# Solved – How exactly does AIC penalize overfitting

I've been reading up alot on the AIC value for GLM models and it has come to my attention that pretty much all of my litterature claims that AIC penalizes the model with too many variables without mensioning what the penalty actually is.

Is there anyone here who cares to explain to me how AIC penalizes models with too many variables? How does AIC show that an arbitrary model with for example 3 explanatory variables is better than a model with say 7 variables?

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The definition of AIC is

\$\$ mathrm{AIC} = 2k – 2 ln (hat{L}) \$\$

Where \$hat{L}\$ is the likelihood of the model and \$k\$ is the number of parameters. Lower AIC values indicate better fits – higher likelihoods with fewer parameters.

explain to me how AIC penalizes models with too many variables?

The \$2k\$ term in AIC means that the AIC will go up by 2 for every additional parameter estimated. This is how AIC penalizes models for adding extra terms.

How does AIC show that an arbitrary model with for example 3 explanatory variables is better than a model with say 7 variables?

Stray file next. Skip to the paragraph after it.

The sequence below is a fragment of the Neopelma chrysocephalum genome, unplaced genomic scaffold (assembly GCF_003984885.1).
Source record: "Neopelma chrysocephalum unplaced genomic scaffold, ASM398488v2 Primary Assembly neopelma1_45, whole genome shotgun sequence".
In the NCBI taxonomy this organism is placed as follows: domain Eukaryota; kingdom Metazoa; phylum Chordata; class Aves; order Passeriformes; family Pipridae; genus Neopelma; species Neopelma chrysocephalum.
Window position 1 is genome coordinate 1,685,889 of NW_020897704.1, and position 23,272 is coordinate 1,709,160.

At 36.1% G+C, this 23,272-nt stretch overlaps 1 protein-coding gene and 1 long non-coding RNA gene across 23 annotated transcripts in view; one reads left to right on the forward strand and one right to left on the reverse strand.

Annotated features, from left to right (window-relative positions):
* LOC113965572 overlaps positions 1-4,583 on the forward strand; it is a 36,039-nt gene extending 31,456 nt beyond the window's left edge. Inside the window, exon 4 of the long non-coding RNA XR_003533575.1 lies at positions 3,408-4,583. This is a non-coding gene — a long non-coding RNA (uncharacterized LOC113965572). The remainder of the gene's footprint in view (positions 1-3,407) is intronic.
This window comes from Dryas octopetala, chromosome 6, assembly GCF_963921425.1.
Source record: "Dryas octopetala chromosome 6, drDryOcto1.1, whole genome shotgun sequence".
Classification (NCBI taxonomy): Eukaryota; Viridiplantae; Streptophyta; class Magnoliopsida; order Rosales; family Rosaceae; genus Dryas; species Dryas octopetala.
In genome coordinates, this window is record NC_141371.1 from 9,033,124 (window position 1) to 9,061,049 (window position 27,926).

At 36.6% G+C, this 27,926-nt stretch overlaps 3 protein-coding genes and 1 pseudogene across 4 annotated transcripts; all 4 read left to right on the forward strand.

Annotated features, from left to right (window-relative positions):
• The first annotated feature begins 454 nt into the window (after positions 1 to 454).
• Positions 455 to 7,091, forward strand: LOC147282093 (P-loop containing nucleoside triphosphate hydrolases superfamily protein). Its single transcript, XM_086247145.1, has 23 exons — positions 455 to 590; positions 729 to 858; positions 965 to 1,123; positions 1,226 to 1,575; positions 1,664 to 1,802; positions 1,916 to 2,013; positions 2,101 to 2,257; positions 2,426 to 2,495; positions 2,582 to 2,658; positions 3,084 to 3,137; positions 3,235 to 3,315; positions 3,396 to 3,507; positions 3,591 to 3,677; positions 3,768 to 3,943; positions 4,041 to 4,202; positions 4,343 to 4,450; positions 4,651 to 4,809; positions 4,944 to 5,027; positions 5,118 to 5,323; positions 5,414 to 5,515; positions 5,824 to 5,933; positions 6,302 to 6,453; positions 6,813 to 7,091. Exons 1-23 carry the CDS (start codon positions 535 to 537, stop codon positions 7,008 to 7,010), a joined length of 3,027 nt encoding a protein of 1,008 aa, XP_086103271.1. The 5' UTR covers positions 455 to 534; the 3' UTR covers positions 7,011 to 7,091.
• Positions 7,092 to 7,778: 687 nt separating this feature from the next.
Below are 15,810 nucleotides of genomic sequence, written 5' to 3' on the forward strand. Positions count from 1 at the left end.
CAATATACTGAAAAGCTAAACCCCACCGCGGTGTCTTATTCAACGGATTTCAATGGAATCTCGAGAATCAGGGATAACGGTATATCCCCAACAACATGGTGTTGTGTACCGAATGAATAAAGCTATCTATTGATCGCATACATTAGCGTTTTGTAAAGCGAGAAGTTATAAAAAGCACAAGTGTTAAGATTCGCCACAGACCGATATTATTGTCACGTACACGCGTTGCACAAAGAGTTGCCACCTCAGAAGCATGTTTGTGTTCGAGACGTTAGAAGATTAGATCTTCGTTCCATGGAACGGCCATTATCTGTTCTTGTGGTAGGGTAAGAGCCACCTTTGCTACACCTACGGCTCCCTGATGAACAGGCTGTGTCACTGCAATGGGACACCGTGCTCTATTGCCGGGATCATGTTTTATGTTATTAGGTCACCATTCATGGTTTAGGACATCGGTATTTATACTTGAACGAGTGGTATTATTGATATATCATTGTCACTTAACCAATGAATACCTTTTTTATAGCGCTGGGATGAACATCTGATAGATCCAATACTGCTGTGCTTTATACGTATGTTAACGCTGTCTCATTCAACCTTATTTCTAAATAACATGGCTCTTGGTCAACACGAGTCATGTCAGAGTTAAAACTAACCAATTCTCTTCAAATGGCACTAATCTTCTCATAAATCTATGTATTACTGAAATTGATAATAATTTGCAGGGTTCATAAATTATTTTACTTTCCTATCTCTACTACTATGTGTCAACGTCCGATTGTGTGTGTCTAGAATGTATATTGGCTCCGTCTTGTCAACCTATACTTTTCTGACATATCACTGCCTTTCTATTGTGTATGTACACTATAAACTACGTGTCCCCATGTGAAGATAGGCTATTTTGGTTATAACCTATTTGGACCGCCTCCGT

When comparing a simple model to a complex model, the log likelihood of the complex model must be greater than the log likelihood of the simple model by at least the number of additional parameters for the AIC to go down, indicating that the more complex model is a better fit.

In practice, a rule of thumb is often used: if the change in AIC is less than 2, the difference in fit is negligible; if the change is more than 10 there is strong evidence in support of the model with lower AIC. Using the "strong evidence" threshold of 10, a more complex model would need to improve the log likelihood by at least 5 per additional parameter for the complexity to be justified.

Other metrics, such as corrected AIC (AICc), also take the number of observations into account. You can browse some highly-voted question on AIC for lots of interesting discussion.

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